As a more seasoned hostess, I’ve become more pragmatic in my planning. The truth is that everybody just wants to have an enjoyable day off. Your guests want to feel welcomed and they want an edible meal. While they might feel annoyed by a cluttered, dirty house and burnt food, they’re not going out of their way to look for things to criticize. They won’t notice half of what you do, perhaps not even ten percent.
Guess what? You’re not statutorily required to cook any of the food yourself. A host provides a meal, not necessarily home cooking.
You don’t have to use cloth tablecloths or cloth napkins.
You don’t even have to use real plates or cutlery.
Okay, granted, I do all of that stuff, but that’s because I enjoy it. I do it for myself. I also do it because it feels like race day, like I’m wearing a race bib and keyed up at the starting line, ready to run a marathon. Can I clean my entire house top to bottom and have it all sparkling on the same day? Can I coordinate all the dishes so they’re ready to eat at the same time? Can I get the food on the table on schedule? Can I orchestrate a conversation that has everyone laughing and nobody throwing the gravy boat through a window?
I like planning the Thanksgiving dinner because I want to eat what I want to eat. I hate stuffing, so I never make stuffing. I’ve always thought there should be soup and salad at Thanksgiving, but nobody ever, ever makes soup or salad, so I do it. I like my brother’s cranberry sauce recipe, but I also like mine, and since the whole family eats cranberry sauce we can do both. As a side note, my parents and I are vegan and one brother is vegetarian, so we kind of already do Thanksgiving our way.
I love holidays because they give us a chance to elevate ourselves above the everyday. When else are we going to do special things like use cloth tablecloths or eat by candlelight? Why else do we save and store silly things like massive platters or punch bowls? These are the days with the best photo opportunities. Even if the specific memories might involve some troubled conversations or awkward moments, the pictures can make up for it. Planning ahead helps to make the big day run more smoothly. We still have over two weeks to get ready. Let’s make it something to be thankful for.
You know you live in Southern California when you realize you don’t have any shirts with sleeves.
You know it’s autumn in SoCal when you have to wear socks.
We moved suddenly in March. Like every time, we went through all of our stuff while we were packing, because there’s no point in buying boxes to pack stuff we know we’ll never use again. Everything went either to Goodwill, a charity rummage sale, or our half-day yard sale. This included any and all clothes that didn’t fit, had problems like stains or holes, or that we just weren’t interested in wearing anymore.
The result of this clothing purge was that I moved with one long-sleeve button-down shirt, three long-sleeve t-shirts, three cardigans, and five sweaters.
The plan was to wait until the weather turned in autumn and then go out and buy whatever I needed. Changing regions tends to mean a change in microclimate. We moved in early spring, and we found that it was cloudier, cooler, windier, and more humid near the coast than it was in the hot, dry city we were leaving. I could have bought more cool-weather clothes then, but I wanted to feel like I understood what the weather would be like first.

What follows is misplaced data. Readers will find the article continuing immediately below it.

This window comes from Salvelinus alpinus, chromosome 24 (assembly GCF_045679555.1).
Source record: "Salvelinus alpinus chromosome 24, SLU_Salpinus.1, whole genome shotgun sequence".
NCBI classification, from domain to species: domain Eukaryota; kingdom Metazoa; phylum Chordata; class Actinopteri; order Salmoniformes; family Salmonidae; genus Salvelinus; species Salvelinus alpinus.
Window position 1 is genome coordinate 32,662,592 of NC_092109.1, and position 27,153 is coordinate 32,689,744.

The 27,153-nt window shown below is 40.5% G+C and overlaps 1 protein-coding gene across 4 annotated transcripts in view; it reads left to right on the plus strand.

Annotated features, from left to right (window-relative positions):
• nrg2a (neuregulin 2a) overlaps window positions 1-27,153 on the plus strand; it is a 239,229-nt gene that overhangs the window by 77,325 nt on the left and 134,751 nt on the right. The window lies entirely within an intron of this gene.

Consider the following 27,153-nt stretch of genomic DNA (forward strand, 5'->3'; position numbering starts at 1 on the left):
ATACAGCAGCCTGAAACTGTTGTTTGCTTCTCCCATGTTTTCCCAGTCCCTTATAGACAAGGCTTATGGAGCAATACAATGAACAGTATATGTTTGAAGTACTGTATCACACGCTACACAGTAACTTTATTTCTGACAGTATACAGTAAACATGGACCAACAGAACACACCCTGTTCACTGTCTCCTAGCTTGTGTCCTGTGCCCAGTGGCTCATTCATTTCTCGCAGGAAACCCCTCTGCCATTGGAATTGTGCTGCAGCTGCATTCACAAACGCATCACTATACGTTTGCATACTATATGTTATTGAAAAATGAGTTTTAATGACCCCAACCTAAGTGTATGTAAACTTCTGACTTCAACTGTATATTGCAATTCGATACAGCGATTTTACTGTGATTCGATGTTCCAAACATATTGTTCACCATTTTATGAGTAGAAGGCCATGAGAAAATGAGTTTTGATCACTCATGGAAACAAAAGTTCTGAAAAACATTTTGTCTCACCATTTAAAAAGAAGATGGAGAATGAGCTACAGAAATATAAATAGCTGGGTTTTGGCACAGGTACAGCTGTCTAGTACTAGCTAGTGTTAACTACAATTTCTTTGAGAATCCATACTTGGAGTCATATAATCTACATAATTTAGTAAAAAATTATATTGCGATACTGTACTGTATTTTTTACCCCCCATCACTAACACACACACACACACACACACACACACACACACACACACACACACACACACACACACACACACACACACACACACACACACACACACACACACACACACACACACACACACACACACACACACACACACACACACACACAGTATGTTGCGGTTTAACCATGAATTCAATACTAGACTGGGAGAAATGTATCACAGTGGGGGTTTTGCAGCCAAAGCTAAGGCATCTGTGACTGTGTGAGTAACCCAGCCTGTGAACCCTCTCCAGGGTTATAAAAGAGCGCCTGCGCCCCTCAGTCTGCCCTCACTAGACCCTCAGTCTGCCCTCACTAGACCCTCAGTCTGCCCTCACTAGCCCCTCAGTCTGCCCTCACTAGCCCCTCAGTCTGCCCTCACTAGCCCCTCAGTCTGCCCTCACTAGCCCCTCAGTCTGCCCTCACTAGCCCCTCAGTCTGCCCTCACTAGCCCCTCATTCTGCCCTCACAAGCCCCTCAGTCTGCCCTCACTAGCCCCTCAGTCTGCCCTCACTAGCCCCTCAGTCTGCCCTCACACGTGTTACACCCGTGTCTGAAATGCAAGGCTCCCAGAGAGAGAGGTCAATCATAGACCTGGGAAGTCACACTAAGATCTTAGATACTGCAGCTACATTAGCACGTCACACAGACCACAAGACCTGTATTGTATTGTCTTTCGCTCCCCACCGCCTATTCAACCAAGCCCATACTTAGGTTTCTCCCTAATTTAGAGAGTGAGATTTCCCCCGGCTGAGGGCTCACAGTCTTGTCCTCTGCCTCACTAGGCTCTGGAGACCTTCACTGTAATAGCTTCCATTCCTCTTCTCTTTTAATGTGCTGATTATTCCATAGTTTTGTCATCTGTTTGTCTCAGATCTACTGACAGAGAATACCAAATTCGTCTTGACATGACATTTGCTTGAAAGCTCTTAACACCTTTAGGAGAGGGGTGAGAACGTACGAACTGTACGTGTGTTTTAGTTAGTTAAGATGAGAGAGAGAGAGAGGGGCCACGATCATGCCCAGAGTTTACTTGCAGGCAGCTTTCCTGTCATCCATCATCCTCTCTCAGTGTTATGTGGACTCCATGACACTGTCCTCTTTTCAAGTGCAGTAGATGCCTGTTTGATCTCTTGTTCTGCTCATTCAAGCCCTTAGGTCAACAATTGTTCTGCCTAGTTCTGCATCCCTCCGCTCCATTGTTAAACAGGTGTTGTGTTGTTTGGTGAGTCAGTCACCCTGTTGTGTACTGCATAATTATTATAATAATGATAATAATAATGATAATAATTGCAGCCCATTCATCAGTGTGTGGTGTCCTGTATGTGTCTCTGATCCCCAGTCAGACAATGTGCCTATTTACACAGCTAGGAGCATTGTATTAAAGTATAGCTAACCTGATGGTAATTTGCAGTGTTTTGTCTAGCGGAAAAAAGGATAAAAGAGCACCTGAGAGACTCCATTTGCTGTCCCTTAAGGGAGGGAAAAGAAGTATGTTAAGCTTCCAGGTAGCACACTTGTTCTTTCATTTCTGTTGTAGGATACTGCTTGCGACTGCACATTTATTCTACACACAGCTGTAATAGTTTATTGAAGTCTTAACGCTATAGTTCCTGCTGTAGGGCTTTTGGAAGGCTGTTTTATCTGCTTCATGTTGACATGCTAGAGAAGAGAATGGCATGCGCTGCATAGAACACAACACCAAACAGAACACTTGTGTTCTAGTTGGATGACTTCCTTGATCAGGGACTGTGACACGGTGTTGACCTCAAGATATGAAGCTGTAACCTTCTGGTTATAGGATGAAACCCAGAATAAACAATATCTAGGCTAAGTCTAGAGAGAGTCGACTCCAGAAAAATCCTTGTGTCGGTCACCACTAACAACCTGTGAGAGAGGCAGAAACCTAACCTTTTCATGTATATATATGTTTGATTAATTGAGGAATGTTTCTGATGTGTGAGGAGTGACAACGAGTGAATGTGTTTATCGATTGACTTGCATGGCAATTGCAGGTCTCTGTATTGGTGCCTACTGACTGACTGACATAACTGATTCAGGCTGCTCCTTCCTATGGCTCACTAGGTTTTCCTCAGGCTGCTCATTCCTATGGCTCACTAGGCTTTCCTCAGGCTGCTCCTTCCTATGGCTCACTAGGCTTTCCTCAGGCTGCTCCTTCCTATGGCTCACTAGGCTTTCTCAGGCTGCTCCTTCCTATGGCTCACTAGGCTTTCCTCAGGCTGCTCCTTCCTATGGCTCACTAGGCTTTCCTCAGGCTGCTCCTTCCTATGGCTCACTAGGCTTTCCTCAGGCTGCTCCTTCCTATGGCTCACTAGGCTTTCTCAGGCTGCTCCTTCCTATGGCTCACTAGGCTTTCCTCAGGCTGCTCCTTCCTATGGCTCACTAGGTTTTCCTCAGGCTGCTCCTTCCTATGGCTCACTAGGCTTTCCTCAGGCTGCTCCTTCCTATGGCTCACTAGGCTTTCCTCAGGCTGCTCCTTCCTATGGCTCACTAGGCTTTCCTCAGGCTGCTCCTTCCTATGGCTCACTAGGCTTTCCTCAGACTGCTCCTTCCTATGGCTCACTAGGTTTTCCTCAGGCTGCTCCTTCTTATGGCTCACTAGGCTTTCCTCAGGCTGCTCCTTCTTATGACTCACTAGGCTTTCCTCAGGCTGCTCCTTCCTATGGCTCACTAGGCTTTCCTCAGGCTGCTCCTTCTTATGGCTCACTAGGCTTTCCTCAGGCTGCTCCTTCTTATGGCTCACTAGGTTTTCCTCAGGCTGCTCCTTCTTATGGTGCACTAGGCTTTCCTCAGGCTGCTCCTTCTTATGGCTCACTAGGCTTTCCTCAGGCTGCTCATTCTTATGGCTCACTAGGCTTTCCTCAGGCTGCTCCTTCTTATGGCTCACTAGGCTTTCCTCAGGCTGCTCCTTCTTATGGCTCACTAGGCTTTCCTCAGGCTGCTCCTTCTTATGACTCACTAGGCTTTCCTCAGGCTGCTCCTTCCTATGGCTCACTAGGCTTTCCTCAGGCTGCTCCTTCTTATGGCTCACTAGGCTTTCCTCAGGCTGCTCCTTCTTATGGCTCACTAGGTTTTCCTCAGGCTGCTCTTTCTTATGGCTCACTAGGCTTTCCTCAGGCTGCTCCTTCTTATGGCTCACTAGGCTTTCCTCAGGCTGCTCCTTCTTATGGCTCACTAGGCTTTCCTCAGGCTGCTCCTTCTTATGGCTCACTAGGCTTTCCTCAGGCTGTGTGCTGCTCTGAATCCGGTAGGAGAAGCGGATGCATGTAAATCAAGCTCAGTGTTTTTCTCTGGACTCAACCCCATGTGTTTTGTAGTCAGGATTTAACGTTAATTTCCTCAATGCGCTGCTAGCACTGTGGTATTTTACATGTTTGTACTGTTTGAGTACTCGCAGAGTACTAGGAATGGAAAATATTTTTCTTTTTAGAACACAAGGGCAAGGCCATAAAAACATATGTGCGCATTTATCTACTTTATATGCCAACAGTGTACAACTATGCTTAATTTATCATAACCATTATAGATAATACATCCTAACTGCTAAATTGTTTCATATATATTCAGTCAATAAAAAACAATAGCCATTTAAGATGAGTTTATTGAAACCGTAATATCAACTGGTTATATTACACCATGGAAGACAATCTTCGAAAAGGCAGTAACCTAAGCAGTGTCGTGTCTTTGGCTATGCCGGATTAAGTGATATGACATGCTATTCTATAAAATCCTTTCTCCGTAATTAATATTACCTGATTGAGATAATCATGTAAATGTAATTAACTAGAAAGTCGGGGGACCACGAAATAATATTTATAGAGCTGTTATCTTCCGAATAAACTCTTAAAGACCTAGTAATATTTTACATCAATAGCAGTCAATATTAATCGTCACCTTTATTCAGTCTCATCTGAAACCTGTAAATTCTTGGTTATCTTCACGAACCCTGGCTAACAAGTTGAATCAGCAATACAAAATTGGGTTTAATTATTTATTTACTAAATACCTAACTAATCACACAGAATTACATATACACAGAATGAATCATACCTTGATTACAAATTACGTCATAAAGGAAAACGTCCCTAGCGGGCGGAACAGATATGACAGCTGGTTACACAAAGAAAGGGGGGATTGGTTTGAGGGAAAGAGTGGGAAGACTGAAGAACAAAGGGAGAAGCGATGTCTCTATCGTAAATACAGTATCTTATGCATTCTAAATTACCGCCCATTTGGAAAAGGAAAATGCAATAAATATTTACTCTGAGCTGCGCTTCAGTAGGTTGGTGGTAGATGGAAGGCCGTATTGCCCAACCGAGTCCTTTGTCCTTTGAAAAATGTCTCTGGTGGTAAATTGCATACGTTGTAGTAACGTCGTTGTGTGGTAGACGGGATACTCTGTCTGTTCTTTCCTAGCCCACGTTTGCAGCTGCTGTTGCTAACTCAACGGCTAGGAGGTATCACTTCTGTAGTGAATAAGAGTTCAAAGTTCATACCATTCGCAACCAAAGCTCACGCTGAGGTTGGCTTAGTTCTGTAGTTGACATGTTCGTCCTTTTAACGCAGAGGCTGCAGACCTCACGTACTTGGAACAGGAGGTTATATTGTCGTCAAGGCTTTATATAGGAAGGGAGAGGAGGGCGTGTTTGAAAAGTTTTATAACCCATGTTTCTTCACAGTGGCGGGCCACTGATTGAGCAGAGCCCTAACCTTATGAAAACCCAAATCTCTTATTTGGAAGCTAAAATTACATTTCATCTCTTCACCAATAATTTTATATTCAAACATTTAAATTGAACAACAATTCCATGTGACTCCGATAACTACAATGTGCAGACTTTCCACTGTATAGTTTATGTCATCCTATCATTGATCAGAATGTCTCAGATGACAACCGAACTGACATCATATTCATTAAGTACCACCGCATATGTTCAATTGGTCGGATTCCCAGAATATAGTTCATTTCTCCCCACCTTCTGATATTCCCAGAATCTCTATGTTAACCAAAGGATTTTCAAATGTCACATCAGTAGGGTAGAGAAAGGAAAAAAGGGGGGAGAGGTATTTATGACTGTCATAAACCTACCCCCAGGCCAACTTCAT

Planning a wardrobe, as opposed to the entropy method, involves the experience of wearing the clothes. Not how cute they are, not what we had in mind when we bought them, not how much we wish they suited us. The experience of actually wearing clothes in the time dimension! HOW do they FEEL? HOW do they FIT? HOW do they LOOK? Today?
When am I going to wear this?
Where will I be?
Who will I be with?
What will the weather be like?
What will I wear with this thing?
One person will need to plan around a dress code at work. Another person will need to plan around bending, lifting, and carrying toddlers. Someone else will need to plan outfits that merge well between work and social events. Those points are for those people. My points are different.
My two big factors are:
I walk anywhere from 5-12 miles a day;
I have trouble regulating my body temperature.
Thus, I plan my outfits around comfortable, flat shoes and extra layers. I want to plan my outer garments and my footwear first, and then coordinate other clothes around that. In fall, my look is a boots-and-jacket look. In winter, it’s hat, scarf, coat, boots, sweater, thermal underwear.
(We don’t really have a winter where I live, but my family and my in-laws both get snow).
Let’s say that autumn lasts for three months. Before that, it’s too hot to wear long sleeves and long pants. After that, it’s too cold for shirts and blouses without an extra layer. My seasons are going to be sleeveless, long sleeve, and sweater seasons. I need clothes to wear for twelve weeks. What do I do with my time during those twelve weeks?
On weekends, I want something cute and casual for going out with my husband. We’ll probably go to the movies, get some burritos or falafel, and maybe hang out at the bookstore or go to the dog park. He’ll only notice if I wear something strange, so this “look cute” rule is for me. Do I need twelve separate outfits, so that every single weekend I’m wearing something totally different? Do I need thirty-six separate outfits, so I have something different for every single Friday, Saturday, and Sunday? *snort*
Excuse me while I fall about laughing.